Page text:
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Filename extension.xml
Internet media typeapplication/xml[1]
Uniform Type Identifier (UTI)public.xml
UTI conformationpublic.text
Developed byWorld Wide Web Consortium
Type of formatMarkup language
Extended fromSGML
Extended toNumerous, including:
Standard1.0 (Fifth Edition) November 26, 2008; 13 years ago (2008-11-26)
1.1 (Second Edition) August 16, 2006; 15 years ago (2006-08-16)
Open format?Yes

The Extensible Markup Language (short XML) is a markup language like HTML but is extensible. It's created by the World Wide Web Consortium (W3C). XML defines rules for the construction of a document. XML adds context to the information in a document. It does not say how this should be displayed.

Some programs get information out of an XML-document. To do that, they need an API. There are many APIs for XML.

You can write a description of an XML document in a way that is useful for programmers. There are several languages for this; the best known is called DTD.

Syntax[change | change source]

XML uses less than (<) and greater than (>) to show tags. For example, a paragraph in HTML would be <p>.

A closing tag is a tag used to enclose the value of the tag. The tag has a slash (/) before its name. For example, </p>

A tag which is empty can be represented as an opening tag but with a slash before the >. For example, <p />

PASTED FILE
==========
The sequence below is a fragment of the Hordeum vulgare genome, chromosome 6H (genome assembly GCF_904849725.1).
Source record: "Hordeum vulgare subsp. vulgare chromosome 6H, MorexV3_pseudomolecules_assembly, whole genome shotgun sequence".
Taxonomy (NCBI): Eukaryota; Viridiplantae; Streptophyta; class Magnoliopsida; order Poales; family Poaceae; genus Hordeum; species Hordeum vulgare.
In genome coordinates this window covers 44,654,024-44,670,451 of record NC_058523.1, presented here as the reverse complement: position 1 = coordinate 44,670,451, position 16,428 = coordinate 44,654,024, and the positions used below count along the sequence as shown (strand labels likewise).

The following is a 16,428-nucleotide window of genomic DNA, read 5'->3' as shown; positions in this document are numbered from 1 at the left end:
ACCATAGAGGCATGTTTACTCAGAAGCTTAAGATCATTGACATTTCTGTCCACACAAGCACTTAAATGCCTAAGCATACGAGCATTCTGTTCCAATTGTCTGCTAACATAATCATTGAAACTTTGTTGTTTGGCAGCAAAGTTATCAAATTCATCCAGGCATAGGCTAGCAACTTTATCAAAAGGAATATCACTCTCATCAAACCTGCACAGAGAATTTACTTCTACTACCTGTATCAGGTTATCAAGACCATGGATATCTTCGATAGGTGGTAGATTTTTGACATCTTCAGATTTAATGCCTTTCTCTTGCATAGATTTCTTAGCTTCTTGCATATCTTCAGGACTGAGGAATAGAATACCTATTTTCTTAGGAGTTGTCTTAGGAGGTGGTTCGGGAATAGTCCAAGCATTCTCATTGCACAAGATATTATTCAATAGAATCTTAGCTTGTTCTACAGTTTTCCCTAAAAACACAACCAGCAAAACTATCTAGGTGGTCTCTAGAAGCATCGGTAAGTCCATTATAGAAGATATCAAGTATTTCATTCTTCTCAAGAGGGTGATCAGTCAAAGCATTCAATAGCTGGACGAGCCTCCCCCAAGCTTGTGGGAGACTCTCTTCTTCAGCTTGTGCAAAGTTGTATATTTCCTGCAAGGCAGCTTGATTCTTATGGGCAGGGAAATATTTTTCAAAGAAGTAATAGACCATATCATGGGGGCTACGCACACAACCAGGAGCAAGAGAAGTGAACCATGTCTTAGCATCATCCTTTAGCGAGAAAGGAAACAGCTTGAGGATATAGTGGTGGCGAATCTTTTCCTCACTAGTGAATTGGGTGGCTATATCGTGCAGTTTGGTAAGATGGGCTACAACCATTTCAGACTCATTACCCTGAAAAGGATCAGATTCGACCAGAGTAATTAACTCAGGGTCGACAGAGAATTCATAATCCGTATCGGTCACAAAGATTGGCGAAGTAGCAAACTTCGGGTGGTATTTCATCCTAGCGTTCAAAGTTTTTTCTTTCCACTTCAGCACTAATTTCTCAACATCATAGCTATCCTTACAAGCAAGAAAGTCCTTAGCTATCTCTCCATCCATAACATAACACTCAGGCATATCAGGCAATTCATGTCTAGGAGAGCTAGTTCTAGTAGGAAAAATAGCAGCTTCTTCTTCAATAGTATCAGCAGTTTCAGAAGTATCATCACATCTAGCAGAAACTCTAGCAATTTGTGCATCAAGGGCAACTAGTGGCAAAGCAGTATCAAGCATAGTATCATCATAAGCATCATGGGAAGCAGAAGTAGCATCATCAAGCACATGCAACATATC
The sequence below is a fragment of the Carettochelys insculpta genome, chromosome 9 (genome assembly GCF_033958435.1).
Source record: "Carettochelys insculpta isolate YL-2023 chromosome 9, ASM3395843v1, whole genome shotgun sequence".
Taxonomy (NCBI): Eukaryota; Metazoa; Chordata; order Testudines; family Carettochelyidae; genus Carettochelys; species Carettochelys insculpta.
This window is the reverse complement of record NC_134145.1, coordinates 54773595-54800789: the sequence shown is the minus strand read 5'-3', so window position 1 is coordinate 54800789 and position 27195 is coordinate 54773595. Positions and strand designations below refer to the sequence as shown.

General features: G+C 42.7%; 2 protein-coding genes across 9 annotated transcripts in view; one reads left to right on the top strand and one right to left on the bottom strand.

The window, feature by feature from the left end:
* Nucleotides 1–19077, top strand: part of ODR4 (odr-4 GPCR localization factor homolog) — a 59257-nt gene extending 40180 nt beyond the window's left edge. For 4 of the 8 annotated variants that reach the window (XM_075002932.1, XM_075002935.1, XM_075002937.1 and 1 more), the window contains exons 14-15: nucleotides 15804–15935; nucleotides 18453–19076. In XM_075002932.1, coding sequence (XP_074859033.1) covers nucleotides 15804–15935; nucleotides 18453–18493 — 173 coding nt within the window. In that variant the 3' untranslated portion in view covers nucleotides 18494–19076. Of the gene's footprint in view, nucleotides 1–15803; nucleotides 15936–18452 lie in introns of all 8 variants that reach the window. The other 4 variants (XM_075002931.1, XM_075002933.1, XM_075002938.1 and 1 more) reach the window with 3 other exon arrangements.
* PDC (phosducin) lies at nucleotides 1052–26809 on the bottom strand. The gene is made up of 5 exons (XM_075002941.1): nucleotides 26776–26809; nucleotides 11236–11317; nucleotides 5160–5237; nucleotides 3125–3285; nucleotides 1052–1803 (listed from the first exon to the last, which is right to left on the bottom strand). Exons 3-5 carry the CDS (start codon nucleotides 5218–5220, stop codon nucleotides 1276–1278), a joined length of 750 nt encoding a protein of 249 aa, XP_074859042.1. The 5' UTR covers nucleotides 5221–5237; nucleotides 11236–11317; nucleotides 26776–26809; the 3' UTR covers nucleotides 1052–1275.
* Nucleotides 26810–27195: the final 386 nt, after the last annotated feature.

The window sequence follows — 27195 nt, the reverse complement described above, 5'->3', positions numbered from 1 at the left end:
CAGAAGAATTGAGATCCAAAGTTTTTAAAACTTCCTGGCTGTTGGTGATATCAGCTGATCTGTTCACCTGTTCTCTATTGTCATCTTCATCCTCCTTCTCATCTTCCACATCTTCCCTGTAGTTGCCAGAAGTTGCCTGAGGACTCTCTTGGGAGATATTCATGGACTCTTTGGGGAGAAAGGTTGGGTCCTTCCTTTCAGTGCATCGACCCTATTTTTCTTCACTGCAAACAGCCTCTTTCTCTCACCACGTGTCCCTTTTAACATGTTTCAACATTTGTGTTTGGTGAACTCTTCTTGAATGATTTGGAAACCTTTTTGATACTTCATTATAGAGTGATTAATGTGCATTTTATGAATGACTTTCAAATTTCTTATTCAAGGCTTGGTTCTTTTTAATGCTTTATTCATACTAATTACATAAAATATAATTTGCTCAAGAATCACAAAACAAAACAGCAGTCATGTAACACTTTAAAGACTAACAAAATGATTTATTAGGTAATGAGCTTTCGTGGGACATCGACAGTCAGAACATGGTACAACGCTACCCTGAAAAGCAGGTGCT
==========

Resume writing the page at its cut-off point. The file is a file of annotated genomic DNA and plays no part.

The XML specification defines a valid XML document as a well-formed XML document which also conforms to the rules of a Document Type Definition (DTD).[3][4]

Languages[change | change source]

The following languages are based on XML.

Text[change | change source]

Images[change | change source]

  • SVG (vector graphics)
  • X3D (3D modelling language)
  • Collada (Language to change informations between different 3D programs)

Earth[change | change source]

Multimedia[change | change source]

Safety[change | change source]

Other[change | change source]

There are a lot more languages that use XML. A couple of them are:

Sources[change | change source]

  1. "XML Media Types, RFC 3023". Internet Engineering Task Force. January 2001. pp. 9–11. Retrieved 2010-01-04.
  2. "XML Media Types, RFC 3023". Internet Engineering Task Force. January 2001. pp. 7–9. Retrieved 2010-01-04.
  3. "XML Notepad". Archived from the original on 15 November 2017. Retrieved 16 November 2017.
  4. "XML Notepad 2007". Retrieved 16 November 2017.

Other websites[change | change source]